Jun 12, 2015

Essays in Idleness by Kenko

1283-1350 Japan. Imperial Court. Poet. Buddhist monk in 1324.

He developed the Japanese aesthetic: beauty is indissolubly bound to its perishability. He wrote, "If man were never to fade away like the dews of Adashino, never to vanish like the smoke over Toribeyama, but lingered on forever in this world, how things would lose their power to move us! The most precious thing in life is its uncertainty." He also saw that perfection chokes the immagination, as there is no room for growth.

From entry 10:

"A house, I know, is but a temporary abode, but how delightful it is to find one that has harmonious proportions and a pleasant atmosphere. One feels somehow that even moonlight, when it shines into the quiet domicile of a person of taste, is more affecting than elsewhere. A house though it may not be in the current fashion or elaborately decorated, will appeal to us..."

From entry 21:

"The wind seems to have a special power to move men's hearts."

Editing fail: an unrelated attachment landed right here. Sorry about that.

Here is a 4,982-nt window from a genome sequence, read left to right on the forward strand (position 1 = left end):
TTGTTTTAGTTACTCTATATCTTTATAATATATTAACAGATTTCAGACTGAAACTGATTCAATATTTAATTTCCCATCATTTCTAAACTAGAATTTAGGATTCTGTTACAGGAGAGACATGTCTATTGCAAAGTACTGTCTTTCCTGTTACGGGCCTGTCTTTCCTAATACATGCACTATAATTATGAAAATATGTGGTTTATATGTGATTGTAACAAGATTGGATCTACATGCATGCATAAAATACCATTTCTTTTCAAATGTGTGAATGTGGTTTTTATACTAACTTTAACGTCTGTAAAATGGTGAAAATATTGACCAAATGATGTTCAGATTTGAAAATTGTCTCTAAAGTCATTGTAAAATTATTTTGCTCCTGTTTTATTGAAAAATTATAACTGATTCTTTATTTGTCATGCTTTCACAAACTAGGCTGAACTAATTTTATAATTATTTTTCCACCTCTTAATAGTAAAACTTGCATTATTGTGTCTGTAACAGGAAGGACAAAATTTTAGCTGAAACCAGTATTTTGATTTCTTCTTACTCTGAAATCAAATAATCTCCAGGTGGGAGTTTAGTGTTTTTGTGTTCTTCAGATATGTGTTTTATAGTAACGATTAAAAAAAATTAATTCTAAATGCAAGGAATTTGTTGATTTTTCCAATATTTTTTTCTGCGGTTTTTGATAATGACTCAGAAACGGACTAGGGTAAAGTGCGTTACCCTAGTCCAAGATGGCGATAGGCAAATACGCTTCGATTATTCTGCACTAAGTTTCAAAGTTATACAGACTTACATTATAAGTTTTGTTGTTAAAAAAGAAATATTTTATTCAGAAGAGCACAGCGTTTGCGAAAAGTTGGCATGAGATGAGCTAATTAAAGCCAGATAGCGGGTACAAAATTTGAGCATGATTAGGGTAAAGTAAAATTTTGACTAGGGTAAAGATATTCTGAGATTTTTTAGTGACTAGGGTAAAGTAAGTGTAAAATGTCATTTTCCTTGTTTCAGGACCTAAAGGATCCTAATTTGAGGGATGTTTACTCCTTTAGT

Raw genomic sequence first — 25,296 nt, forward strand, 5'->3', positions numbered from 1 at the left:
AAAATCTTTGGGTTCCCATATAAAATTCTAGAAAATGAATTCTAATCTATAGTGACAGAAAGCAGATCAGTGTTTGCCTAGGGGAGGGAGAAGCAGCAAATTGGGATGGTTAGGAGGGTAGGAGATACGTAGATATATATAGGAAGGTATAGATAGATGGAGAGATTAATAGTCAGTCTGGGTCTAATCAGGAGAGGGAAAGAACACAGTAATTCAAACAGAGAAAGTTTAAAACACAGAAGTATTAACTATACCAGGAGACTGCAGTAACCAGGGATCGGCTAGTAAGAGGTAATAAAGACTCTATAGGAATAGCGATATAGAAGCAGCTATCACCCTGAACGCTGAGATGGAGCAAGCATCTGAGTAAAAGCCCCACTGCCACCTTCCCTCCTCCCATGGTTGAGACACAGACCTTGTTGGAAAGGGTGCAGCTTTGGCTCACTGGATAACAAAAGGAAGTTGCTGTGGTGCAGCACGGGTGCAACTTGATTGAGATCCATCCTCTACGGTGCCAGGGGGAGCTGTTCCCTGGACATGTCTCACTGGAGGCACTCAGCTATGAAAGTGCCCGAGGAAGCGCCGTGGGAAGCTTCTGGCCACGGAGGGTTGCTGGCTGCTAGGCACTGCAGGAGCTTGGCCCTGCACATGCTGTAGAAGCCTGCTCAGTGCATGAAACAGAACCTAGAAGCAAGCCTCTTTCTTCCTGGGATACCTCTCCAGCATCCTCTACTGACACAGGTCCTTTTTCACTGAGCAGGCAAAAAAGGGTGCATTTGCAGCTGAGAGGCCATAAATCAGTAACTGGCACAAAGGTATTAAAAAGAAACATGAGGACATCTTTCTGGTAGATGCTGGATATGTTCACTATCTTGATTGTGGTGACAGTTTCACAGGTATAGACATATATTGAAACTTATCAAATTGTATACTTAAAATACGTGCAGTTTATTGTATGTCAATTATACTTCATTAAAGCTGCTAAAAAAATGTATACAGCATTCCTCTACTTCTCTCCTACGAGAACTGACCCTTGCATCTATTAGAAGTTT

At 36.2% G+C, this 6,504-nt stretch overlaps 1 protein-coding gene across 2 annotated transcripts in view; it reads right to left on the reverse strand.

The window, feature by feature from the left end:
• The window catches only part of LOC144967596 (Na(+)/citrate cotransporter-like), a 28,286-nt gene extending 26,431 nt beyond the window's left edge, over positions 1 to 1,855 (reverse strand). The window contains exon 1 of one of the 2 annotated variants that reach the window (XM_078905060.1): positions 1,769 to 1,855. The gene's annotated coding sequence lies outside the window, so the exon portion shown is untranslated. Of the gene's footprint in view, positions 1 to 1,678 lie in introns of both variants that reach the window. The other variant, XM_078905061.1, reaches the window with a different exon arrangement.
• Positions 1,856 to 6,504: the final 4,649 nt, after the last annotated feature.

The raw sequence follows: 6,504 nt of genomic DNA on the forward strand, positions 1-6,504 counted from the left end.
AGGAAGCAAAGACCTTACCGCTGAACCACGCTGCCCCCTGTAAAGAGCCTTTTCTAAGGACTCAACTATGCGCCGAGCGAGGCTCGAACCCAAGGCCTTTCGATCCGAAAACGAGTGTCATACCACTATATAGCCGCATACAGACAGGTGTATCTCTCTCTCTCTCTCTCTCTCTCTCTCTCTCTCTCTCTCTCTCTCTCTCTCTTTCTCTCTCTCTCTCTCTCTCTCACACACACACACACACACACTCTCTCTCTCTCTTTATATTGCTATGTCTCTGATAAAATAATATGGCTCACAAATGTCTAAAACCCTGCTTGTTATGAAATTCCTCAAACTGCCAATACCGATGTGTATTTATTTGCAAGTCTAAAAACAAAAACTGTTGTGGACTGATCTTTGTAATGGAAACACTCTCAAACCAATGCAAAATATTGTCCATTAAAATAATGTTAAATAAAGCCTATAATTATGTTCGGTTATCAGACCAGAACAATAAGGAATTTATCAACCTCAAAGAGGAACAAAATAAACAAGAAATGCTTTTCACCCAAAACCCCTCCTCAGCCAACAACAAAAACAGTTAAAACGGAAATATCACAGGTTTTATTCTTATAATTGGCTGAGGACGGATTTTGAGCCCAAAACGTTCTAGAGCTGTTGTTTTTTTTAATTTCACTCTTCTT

From entry 26:

"and when I realized that she, as happens in such cases, is steadily slipping away from my world, I feel a sadness greater even than that of separation from the dead. That is why, I am sure, a man once grieved that white thread should be dyed in different colors, and why another lamented that roads inevitably fork."

From entry 81:

"Possessions should look old, not overly elaborate; they need not cost much, but their quality should be good."

From entry 140:

"If you wish something to go to someone after you are dead you should give it to him while you are still alive."

From entry 157:

"If we pick up a brush, we feel like writing; if we hold a musical instrument in our hands, we wish to play music. Lifting a wine cup makes us crave sake; taking up dice, we should like to play backgammon. The mind invariably reacts in this way to any stimulus. That is why we should not indulge even casually in improper amusements."